Staff shortages force N.C. EMS agency to ask FEMA for ‘ambulance strike teams’

Charlotte-based Mecklenburg EMS has seen a jump in the number of providers requiring isolation due to COVID-19


Jonathan Limehouse
The Charlotte Observer

CHARLOTTE, N.C. — Mecklenburg EMS has requested “ambulance strike teams” as it faces a more transmissible COVID-19 variant, an ongoing staffing shortage and an increase in service calls.

As of Monday, 33 Medic employees are in isolation due to COVID-19, the agency’s Deputy Director Jon Studnek said during a virtual news conference Monday. On Dec. 21, Medic had just three employees in isolation, he said.

“We know that COVID is spreading rapidly in our community, and it is impacting Medic the same as other members of our community,” said Deputy Director Jon Studnek.
“We know that COVID is spreading rapidly in our community, and it is impacting Medic the same as other members of our community,” said Deputy Director Jon Studnek. (www.mecknc.gov)

“We know that COVID is spreading rapidly in our community, and it is impacting Medic the same as other members of our community,” Studnek said.

To help with shortages, Medic has asked the Federal Emergency Management Agency for 25 ambulances and 50 personnel. This request is pending, Medic said in a news release.

In September, North Carolina Department of Public Safety officials requested 40 advanced life support and 10 basic life support ambulances from FEMA. The state received 25 advanced life support ambulances, each with a two-person EMS crew, the Observer previously reported. Medic was assigned five “strike” teams, consisting of five new vehicles and 10 personnel.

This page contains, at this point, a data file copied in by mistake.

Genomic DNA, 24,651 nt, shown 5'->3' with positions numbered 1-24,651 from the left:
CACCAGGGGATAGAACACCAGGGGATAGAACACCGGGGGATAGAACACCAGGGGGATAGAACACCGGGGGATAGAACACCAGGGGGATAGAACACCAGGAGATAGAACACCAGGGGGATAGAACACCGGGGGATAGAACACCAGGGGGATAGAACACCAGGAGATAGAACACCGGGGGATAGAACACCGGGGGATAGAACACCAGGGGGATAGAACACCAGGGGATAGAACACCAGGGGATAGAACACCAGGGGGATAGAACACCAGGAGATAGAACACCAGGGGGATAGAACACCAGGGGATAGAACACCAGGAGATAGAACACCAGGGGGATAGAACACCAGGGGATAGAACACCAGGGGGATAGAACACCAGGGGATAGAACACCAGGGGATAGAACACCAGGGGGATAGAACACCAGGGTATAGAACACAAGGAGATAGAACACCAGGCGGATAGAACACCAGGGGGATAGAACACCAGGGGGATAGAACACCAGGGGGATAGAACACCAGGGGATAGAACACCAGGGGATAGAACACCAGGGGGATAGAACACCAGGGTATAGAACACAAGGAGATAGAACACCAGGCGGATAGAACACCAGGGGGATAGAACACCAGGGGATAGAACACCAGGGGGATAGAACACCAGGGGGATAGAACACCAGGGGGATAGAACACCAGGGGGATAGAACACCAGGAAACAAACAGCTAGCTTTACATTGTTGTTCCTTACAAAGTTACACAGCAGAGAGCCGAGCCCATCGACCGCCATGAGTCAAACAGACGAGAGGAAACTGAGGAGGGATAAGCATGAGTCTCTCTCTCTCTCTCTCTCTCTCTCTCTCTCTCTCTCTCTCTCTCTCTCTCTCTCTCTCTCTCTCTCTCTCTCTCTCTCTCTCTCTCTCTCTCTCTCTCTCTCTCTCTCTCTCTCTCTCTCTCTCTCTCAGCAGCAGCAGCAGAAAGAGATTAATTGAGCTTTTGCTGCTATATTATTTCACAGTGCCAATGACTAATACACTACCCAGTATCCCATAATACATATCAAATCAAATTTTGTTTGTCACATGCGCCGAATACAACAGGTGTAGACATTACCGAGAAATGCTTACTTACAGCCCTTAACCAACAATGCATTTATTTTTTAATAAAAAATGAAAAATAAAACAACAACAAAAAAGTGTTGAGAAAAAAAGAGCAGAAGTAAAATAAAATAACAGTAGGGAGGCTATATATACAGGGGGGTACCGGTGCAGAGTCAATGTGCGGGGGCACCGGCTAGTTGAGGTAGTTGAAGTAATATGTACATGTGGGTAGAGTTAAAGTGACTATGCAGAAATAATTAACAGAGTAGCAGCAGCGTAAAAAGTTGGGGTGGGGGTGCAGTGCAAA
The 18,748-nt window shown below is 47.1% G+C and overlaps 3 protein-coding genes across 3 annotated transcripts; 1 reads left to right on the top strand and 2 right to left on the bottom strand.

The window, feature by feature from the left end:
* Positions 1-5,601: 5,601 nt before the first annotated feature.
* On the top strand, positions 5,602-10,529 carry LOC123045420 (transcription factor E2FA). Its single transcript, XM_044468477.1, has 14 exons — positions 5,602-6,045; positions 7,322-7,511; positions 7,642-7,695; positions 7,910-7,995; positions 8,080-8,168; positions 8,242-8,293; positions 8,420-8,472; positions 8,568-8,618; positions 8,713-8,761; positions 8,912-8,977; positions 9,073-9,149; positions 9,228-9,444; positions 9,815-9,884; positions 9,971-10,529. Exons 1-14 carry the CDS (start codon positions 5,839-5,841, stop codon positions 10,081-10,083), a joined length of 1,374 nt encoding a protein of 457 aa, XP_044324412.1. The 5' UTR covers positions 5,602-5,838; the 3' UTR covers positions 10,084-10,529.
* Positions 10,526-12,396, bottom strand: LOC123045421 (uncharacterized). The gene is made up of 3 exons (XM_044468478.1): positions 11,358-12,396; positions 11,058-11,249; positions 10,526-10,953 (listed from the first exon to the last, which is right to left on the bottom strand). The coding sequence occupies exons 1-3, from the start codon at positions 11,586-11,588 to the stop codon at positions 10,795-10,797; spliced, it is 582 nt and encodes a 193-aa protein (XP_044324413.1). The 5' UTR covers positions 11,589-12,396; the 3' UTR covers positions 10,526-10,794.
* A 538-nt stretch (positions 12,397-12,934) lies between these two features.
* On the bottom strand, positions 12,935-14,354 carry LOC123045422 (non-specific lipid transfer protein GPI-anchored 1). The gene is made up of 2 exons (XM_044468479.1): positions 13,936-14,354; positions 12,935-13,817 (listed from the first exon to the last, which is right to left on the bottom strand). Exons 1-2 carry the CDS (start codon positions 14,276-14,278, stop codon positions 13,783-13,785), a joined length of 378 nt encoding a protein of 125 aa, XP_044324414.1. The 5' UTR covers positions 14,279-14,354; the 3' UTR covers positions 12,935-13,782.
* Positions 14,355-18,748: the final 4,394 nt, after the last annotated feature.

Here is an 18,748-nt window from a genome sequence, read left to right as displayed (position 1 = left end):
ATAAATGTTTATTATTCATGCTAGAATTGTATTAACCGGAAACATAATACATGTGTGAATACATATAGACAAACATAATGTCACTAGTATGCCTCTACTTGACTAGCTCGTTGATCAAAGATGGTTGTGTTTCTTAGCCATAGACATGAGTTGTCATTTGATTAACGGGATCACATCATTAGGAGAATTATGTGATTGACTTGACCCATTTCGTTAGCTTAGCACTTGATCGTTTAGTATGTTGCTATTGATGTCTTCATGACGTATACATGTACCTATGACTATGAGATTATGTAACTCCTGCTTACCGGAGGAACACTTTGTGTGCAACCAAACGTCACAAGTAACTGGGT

The teams mostly transported non-emergency patients out of the hospital to free bed capacity, the Observer previously reported.

The contract expired on Oct. 28.

If Medic’s latest request is granted, the extra help could assist with the increasing number of daily COVID transports, Studnek said. Before Christmas, Medic handled four to five COVID transports per day, but that number recently increased to 25-30, he said.

The number of transports varies on a daily basis, but it’s still high and “fueling the rise” in Medic’s transport volume, Studnek said.

Medic said it intends to make more 911 calls eligible for “Alpha” status, which means low-risk patients would not receive a first responder response, and the agency would have a response time target of less than 60 minutes.

“This lessens the burden on first responders and increases Medic’s 911 Communication Center’s ability to triage calls if necessary,” the agency said.

The agency announced the new process in October, when it was short 38 full-time, patient-facing employees.

Patients are now eligible to be taken to the closest in-network facility if clinically appropriate, Medic said. This decreases excessive transport times and allows ambulance crews to be prepared faster for the next call, according to the agency.

Medic continues to offer ride-sharing program to transport low-risk patients to hospitals through its partnership with Circulation, a company that works with Lyft to provide the service to the medical community.

There have been 109 successful Lyft trips since Oct. 1, Medic spokesman Lester Oliva said.

___

©2022 The Charlotte Observer

McClatchy-Tribune News Service

Recommended for you

Join the discussion

Copyright © 2022 EMS1. All rights reserved.